Anti-Huawei Crusade: US Creating Coalition to Exert Pressure on China – Scholars
The US and its allies are seeking to expel Chinese telecom giant Huawei and its advanced 5G equipment from their markets, researchers told Sputnik, suggesting that the recent punitive campaign could be unrelated to the ongoing trade talks between Washington and Beijing.
“The punitive campaign against Huawei is obviously a long-term US objective, but this may not necessarily be related to the Sino-US trade negotiations”, says Li Kai, a researcher at the Shanxi University of Finance and Economics (SXUFE).
The China Daily presumed Tuesday that the recent attacks on Huawei by the US and its allies were aimed at forcing Beijing into making concessions amid the US-Chinese trade talks.
“The parties behind the attack have even used a political kidnap to force the company, and China, into submission”, the newspaper highlighted, referring to Huawei senior executive Meng Wanzhou, who was arrested in Canada on 1 December 2018 over the alleged violation of anti-Iran sanctions.
However, according to Li, “even if Huawei’s problem is addressed during the [Sino-American] negotiations, both sides will be unable to reach a compromise”.”Certain progress can be achieved with regard to the Meng Wanzhou case, but the US punitive campaign against the use of Huawei equipment in 5G projects will not be stopped, because the issue affects US long-term interests!” the Chinese researcher suggested.
On 23 November 2018, The Wall Street Journal reported that Washington had “initiated an extraordinary outreach campaign to foreign allies” urging them to avoid using telecommunications equipment produced by China’s Huawei Technologies Co.
Will France Follow in the US’ Footsteps?
Meanwhile, Les Echos newspaper reported Monday that the French government was mulling over a bill amendment aimed against Huawei. The news emerged just two days before Chinese State Councillor and Foreign Minister Wang Yi’s visit to France, scheduled for 23 January 2019.According to the media outlet, the amendment is designed to extend the powers of French security operatives to make retroactive inspections of telecoms operators’ equipment. It will also reportedly restrict Huawei’s access to the French 5G networks.
Les Echos stressed that the US, Australia, New Zealand and Japan had already banned the Chinese telecom giant from supplying 5G equipment to their markets.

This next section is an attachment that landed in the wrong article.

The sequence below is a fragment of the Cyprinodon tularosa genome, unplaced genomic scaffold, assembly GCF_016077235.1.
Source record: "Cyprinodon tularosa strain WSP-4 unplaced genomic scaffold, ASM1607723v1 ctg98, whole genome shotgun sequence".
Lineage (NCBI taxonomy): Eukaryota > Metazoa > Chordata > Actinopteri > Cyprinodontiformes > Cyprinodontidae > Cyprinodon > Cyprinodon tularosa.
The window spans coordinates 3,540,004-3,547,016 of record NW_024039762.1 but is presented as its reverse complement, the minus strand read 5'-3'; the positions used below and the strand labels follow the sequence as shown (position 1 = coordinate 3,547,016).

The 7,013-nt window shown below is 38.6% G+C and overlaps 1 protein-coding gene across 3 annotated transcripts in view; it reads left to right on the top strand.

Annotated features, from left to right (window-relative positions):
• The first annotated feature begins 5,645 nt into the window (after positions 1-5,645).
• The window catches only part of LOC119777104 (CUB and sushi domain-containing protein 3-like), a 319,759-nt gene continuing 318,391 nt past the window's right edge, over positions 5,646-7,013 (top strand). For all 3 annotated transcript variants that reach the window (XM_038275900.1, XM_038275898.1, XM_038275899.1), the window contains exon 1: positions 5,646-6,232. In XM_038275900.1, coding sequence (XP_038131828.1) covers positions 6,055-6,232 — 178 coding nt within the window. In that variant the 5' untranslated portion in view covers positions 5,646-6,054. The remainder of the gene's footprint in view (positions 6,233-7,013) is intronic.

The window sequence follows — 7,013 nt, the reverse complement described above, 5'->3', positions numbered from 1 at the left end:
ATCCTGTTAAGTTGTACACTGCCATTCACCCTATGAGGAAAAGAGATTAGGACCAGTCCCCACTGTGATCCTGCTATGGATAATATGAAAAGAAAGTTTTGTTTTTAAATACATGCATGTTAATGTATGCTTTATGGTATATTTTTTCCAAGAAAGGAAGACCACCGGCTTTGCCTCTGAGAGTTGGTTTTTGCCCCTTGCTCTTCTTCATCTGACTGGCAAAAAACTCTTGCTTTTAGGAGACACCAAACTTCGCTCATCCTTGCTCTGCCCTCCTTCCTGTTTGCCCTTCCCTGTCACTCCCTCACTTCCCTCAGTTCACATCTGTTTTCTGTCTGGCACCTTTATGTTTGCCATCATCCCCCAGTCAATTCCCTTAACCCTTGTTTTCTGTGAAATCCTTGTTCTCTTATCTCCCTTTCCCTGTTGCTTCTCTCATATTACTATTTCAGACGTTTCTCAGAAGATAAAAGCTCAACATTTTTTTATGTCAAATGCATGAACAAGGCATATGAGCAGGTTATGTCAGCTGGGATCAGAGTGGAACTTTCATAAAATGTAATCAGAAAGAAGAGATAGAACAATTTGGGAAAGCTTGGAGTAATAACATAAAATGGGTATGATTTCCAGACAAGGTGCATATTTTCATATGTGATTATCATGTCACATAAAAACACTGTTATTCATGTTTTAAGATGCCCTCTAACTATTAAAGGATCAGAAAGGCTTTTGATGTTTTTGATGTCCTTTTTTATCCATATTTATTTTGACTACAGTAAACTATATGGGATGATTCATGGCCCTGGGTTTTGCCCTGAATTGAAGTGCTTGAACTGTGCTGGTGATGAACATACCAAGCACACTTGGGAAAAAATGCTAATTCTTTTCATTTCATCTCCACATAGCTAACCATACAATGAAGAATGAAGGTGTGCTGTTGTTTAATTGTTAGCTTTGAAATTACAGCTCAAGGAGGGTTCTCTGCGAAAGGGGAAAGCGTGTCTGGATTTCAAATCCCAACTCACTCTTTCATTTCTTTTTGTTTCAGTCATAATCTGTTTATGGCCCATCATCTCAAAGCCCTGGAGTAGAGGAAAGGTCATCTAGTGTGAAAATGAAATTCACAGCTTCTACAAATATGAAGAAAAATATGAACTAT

On 20 January, The Globe and Mail published an op-ed by Richard Fadden, a former national security adviser to the Canadian prime minister, who argued that “Canada’s government should… ban Huawei from Canada’s 5G networks to protect the security of Canadians”.
It was earlier reported that Huawei could be banned from 5G in Germany, while UK telecoms group BT confirmed in December 2018 that it would not buy the Chinese tech company’s equipment for the core of its 5G wireless networks.Alexander Lomanov, chief researcher at the Institute for Far Eastern Studies of the Russian Academy of Sciences (RAS), echoes Li: “The United States is ready to make every effort to persuade its allies to create a united broad front to exert pressure on China thus squeezing it out of Western markets, and cutting it off from Western technology imports”.
He cited China Daily’s remark that Washington and its allies have adopted “wolf pack tactics” against Beijing.
“What will China do next, when attacked by a big pack of grey wolves?” Lomanov asked. “Will it remain all alone till the end or understand that it also needs allies amid the [new] Cold War?”
According to the Russian scholar, it is not the first time that the West has created a broad coalition against China.
Meng’s Extradition to the US
The Huawei issue has taken on a new significance amid reports that Washington may soon make a formal request for Meng’s extradition.
“I have been told they [the US Justice Department] will proceed. We have had no indication that they will not”, Canadian Ambassador to the US David MacNaughton told CNN on 21 January.
It is expected that Canada will receive the document by 30 January, which coincides with the beginning of the second round of trade negotiations between the delegation, headed by Vice Premier of the People’s Republic of China Liu He, and their American counterparts in Washington.In response, Chinese Foreign Ministry spokeswoman Hua Chunying emphasised that Washington and Ottawa had violated their extradition agreement in the case of Meng Wanzhou and reiterated Beijing’s call for releasing the Huawei executive.
For its part, the Chinese communication giant expressed hope that the US and Canada would soon agree to free Meng: “Huawei hopes that the US and the Canadian governments would be able to make Miss Meng free again as soon as possible. We also hope for a fair decision by the US and the Chinese judicial systems”, the official statement reads.